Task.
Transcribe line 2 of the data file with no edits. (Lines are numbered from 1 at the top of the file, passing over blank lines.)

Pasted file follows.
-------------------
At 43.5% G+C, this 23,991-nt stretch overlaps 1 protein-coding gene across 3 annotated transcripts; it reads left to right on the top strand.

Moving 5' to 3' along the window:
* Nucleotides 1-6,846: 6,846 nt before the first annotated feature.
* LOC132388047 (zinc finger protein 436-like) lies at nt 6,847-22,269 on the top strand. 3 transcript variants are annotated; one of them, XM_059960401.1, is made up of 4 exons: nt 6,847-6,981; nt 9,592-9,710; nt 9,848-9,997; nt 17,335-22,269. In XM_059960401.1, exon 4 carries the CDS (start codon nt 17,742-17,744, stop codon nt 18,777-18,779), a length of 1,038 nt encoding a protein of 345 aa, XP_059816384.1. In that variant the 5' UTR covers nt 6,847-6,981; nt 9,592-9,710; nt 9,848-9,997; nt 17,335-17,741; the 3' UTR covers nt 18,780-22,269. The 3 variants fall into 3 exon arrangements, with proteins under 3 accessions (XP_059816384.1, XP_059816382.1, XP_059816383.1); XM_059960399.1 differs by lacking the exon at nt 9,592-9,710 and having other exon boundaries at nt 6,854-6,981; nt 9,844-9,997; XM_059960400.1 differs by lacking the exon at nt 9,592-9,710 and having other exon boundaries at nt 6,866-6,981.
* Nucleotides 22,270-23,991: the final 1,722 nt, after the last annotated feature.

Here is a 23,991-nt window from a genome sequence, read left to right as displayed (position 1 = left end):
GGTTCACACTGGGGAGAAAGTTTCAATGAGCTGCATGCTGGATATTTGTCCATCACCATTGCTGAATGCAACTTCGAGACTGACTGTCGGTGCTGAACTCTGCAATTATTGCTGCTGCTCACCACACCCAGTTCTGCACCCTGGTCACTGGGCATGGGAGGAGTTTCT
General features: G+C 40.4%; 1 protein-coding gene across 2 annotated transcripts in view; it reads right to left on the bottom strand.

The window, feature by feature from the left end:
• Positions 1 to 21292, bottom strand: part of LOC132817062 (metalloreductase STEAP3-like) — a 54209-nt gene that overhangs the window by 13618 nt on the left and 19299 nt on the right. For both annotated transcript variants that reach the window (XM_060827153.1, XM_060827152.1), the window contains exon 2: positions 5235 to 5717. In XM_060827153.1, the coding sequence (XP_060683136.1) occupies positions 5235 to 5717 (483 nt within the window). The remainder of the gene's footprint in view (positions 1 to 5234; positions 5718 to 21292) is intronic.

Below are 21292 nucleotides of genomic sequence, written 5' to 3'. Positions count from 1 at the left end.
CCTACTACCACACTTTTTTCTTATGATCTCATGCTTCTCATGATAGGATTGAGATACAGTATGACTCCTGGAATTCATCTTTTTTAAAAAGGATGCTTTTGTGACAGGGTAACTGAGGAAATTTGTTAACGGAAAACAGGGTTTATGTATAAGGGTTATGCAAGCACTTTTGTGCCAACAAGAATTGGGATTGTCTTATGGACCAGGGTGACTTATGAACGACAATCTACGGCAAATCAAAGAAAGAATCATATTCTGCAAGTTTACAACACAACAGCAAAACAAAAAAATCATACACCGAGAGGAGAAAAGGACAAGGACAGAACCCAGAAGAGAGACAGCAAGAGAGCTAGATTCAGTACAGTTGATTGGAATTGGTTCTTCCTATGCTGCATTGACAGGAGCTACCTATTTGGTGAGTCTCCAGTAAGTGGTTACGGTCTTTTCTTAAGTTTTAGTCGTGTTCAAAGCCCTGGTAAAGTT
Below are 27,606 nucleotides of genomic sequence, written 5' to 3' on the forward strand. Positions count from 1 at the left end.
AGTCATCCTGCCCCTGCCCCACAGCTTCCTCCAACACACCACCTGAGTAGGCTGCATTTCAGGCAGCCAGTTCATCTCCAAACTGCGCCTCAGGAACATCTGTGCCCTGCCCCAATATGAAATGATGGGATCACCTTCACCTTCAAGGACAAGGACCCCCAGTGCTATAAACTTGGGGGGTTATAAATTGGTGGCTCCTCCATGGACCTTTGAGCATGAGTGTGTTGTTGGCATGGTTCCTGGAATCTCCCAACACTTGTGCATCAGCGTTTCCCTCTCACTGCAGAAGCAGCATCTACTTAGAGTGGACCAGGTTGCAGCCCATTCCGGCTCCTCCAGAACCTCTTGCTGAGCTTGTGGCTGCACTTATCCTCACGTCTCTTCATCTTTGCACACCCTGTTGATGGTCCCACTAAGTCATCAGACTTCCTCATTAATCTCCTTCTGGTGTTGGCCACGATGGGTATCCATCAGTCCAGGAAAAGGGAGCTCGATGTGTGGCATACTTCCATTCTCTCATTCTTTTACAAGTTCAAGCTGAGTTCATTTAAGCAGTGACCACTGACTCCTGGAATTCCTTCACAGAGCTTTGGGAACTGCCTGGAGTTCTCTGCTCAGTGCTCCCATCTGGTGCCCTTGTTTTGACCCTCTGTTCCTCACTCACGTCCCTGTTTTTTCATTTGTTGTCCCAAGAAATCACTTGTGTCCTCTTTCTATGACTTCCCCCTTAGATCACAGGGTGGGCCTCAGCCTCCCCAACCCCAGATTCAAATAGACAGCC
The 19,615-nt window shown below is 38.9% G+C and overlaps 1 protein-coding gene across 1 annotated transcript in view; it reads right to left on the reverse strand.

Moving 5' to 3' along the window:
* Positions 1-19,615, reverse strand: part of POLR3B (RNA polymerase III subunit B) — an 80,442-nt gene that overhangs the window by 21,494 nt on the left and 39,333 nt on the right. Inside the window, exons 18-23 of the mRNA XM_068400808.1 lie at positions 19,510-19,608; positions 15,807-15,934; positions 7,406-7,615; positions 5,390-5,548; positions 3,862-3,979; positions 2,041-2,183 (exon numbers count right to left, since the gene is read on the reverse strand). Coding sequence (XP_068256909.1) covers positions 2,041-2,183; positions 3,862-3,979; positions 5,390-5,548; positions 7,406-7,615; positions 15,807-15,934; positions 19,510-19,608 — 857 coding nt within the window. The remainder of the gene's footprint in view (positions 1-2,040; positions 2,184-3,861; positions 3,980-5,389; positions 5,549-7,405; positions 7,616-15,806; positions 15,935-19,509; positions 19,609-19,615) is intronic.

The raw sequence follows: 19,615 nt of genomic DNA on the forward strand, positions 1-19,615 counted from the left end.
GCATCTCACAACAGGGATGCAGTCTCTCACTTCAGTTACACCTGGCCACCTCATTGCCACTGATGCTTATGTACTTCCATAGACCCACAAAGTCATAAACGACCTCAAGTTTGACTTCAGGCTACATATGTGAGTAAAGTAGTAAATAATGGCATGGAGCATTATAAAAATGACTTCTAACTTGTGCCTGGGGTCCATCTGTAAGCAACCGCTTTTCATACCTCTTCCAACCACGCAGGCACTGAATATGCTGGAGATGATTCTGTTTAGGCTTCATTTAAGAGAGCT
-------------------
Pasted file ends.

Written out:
Moving 5' to 3' along the window: